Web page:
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Sun protection comes in many forms
July 13, 2016, 10:10 am

Scorching sun, soaring temperature and wilting energy makes us all want to just stay indoors under the cool blast from air-conditioners. When we do venture out into the sun, the best bet is to apply sunscreen liberally. Exposure to Ultra Violet A (UVA) and Ultra Violet B (UVB) rays is always harmful, only that its intensity tends to be greater under the summer sun.

The damage from these UV rays may be obvious right away in the form of a tan or sunburn, but they can lead a range of problems, from wrinkles to skin cancer, caution doctors.

Though many people are savvy to the importance of applying sunscreen, the sheer number of lotions, sprays and the ingredients in them can often confuse users. Most sunscreens on the market offer broad spectrum protection from both UVA and UVB rays, but their Sun Protection Factor (SPF) values can range widely, from 2 to 100.

The SPF number indicates how many more minutes the sunscreen will allow someone to remain in the sun without getting burned than if they had no protection on their skin.  What people do not realize is that SPF is really a personal number that depends on skin type. The amount of protection that one person gets from an SPF 30 is different than what someone else with a different skin type would get. So what SPF should you use?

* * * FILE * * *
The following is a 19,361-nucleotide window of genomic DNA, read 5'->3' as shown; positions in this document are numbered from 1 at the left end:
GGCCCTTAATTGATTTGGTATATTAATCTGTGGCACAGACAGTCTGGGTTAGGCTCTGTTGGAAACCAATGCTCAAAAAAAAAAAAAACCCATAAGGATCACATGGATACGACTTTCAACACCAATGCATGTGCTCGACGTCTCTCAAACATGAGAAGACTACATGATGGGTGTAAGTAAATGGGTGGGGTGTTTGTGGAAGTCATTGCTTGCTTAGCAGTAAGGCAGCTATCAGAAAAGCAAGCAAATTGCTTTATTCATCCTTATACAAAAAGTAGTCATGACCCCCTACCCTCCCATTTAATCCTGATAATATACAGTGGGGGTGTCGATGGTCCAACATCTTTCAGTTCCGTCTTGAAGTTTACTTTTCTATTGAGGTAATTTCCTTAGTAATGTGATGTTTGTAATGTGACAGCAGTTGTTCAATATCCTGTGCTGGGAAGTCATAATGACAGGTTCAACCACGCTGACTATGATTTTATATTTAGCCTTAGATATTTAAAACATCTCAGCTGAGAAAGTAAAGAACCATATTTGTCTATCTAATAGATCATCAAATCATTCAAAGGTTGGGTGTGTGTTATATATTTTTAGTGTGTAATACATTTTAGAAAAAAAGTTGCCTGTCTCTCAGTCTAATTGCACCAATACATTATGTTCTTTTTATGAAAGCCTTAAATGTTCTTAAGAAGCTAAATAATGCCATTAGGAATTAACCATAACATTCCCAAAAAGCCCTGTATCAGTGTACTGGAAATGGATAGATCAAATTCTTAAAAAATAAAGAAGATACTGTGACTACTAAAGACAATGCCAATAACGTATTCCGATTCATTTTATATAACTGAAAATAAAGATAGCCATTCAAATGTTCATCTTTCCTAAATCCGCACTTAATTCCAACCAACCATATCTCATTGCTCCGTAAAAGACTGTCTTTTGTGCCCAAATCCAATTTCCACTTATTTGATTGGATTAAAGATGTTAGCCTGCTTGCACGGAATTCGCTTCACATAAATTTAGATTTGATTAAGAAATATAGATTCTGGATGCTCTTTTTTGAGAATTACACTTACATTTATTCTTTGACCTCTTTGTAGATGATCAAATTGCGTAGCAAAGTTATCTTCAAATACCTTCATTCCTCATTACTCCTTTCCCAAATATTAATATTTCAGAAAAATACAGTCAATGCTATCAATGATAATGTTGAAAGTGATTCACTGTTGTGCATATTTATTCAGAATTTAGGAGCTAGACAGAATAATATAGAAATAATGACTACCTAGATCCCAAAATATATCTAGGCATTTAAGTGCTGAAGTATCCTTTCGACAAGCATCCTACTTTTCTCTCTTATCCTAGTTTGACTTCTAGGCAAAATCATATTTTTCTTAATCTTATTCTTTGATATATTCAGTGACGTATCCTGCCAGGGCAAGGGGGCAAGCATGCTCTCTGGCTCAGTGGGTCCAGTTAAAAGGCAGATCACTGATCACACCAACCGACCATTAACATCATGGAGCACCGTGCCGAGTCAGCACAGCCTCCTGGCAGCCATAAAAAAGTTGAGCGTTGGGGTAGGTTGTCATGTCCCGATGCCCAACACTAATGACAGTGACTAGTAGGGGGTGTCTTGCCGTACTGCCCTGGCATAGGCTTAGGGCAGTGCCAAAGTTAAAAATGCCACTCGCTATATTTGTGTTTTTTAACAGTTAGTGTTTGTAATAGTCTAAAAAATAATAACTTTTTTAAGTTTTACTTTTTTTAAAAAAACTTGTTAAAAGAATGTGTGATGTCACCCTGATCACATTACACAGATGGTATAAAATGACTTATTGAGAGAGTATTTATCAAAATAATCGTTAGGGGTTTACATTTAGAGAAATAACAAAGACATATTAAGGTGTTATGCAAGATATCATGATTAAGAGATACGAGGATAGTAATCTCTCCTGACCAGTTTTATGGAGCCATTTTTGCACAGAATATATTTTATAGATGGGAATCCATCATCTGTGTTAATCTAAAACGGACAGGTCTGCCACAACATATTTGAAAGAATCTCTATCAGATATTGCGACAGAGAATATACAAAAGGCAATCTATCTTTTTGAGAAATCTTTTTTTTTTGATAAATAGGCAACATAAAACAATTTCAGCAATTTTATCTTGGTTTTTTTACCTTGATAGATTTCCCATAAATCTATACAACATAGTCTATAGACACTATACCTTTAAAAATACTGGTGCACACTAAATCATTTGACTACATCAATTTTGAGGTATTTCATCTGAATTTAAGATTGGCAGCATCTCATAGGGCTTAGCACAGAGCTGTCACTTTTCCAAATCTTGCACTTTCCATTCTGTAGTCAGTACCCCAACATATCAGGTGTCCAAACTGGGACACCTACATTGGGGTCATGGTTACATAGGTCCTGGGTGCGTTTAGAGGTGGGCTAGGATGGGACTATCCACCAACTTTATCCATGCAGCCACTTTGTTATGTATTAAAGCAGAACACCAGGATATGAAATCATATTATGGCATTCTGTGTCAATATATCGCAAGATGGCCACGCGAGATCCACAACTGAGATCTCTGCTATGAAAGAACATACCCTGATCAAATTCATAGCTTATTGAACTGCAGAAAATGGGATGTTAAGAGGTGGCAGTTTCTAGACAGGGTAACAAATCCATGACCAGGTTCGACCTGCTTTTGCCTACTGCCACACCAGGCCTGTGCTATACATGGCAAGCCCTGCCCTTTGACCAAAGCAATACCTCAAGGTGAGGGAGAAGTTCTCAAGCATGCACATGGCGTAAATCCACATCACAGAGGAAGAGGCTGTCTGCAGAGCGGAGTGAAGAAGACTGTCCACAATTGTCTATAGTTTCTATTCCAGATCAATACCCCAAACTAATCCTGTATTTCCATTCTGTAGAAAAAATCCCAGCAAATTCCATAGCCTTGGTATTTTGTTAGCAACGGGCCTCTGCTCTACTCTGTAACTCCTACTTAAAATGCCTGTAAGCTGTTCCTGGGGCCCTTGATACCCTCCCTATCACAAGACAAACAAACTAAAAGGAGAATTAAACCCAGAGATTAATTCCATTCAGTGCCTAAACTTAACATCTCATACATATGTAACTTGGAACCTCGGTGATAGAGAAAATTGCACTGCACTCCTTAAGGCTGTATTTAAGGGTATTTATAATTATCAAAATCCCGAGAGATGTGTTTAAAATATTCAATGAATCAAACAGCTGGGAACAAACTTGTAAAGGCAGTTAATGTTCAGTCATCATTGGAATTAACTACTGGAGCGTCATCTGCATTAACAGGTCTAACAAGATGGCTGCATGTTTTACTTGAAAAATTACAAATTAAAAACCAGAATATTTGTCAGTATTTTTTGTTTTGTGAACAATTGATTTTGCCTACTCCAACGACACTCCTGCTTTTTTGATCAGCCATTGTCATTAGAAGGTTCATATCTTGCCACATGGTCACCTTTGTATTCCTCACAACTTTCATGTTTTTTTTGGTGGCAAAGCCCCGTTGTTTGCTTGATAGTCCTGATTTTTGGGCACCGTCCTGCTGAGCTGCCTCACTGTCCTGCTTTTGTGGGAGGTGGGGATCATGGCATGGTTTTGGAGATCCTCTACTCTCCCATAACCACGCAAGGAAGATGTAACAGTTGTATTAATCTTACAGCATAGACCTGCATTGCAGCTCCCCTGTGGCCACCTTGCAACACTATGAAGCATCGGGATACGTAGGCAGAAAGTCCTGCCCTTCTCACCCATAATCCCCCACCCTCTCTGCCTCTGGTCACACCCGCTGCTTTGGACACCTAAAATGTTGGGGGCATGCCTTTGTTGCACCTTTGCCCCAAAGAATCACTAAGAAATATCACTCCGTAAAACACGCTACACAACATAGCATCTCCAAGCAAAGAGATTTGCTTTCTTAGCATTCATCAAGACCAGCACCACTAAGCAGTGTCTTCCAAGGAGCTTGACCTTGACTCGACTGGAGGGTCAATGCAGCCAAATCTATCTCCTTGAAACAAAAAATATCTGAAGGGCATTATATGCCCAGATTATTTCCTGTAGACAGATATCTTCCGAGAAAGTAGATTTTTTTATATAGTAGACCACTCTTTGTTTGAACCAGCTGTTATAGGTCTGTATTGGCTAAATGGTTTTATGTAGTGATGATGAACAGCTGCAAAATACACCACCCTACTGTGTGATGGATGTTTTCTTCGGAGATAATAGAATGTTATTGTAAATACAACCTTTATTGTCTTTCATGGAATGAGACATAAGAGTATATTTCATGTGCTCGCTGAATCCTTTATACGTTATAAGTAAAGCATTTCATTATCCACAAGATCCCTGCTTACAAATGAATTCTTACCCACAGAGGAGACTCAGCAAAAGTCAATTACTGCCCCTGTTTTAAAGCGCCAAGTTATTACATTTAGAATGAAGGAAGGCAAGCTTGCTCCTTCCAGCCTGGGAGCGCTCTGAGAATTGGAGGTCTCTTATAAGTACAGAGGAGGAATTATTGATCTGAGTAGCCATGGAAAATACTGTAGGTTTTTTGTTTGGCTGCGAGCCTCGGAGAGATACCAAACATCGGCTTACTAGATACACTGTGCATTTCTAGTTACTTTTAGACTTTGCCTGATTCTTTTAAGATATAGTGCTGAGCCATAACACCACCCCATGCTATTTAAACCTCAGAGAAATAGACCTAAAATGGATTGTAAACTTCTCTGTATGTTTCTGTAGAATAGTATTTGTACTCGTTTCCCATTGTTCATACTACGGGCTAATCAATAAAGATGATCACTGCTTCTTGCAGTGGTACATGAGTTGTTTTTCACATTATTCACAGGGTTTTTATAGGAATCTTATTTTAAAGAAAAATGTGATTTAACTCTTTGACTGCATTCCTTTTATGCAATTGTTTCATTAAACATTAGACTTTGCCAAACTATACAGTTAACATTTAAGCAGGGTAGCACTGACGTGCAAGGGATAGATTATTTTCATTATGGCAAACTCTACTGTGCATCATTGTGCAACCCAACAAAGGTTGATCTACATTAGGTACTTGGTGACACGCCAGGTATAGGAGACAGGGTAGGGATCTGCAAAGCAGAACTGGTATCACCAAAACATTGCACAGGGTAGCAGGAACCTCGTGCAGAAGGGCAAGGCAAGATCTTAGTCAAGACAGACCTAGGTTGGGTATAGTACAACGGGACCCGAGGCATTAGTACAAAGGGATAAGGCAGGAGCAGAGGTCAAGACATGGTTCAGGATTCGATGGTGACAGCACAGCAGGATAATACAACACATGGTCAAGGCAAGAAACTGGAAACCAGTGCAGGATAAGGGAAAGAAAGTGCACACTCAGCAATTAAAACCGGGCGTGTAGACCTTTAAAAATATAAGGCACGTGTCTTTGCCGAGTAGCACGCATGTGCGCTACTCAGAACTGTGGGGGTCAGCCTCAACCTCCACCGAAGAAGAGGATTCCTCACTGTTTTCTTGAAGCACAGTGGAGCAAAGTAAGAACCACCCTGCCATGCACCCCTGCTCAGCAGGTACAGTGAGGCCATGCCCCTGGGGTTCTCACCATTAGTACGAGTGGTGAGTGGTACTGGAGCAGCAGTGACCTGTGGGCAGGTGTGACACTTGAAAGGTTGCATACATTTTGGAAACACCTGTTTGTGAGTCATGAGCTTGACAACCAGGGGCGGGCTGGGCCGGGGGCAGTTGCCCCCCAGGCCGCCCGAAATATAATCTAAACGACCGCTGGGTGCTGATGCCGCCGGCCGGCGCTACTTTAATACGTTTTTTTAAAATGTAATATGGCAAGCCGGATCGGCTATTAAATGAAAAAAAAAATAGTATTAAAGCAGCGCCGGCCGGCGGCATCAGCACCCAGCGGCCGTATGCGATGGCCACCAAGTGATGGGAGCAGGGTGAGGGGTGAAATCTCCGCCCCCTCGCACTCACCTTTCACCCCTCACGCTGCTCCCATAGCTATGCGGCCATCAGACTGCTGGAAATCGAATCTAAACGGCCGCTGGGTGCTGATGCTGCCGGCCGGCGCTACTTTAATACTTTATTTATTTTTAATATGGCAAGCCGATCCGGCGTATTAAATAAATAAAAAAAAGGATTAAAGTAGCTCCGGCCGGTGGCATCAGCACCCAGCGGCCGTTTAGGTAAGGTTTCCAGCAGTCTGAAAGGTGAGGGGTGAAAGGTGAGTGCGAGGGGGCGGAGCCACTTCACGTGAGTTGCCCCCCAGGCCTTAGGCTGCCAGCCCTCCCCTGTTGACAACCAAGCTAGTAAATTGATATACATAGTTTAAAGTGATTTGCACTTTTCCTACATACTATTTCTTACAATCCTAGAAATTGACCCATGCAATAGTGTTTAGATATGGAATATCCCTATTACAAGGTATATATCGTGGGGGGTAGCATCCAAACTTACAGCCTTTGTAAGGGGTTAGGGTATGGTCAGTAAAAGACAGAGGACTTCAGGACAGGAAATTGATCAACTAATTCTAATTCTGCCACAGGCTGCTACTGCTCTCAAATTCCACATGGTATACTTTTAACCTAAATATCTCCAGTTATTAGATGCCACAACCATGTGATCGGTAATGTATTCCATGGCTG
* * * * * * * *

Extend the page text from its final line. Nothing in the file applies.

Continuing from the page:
Doctors recommend that most people should apply sunscreen with a minimum SPF 30 and a maximum of 55. It has been shown that lotions with SPF higher than 60 have diminishing returns and paying higher price for a higher SPF number may lead to a false sense of security.

The important aspect about sunscreens is applying them properly. It needs to be applied about 15 minutes before we venture out and has to be reapplied every two hours, especially we are out at the beach and after swimming, in order to work correctly. If you pay a lot of money for a sunscreen and then use it sparingly, you are not really getting the SPF you think.

Those who would rather not apply sunscreen to their skin can opt for UV clothing, which is now available at many mass retailers and sporting goods stores. A regular white T-shirt has an SPF of 3 but UV clothing is rated between SPF 30 and SPF 50. Unlike sunscreen that wears off and needs to be reapplied, UV clothes will protect people from the sun as long as they are wearing them.

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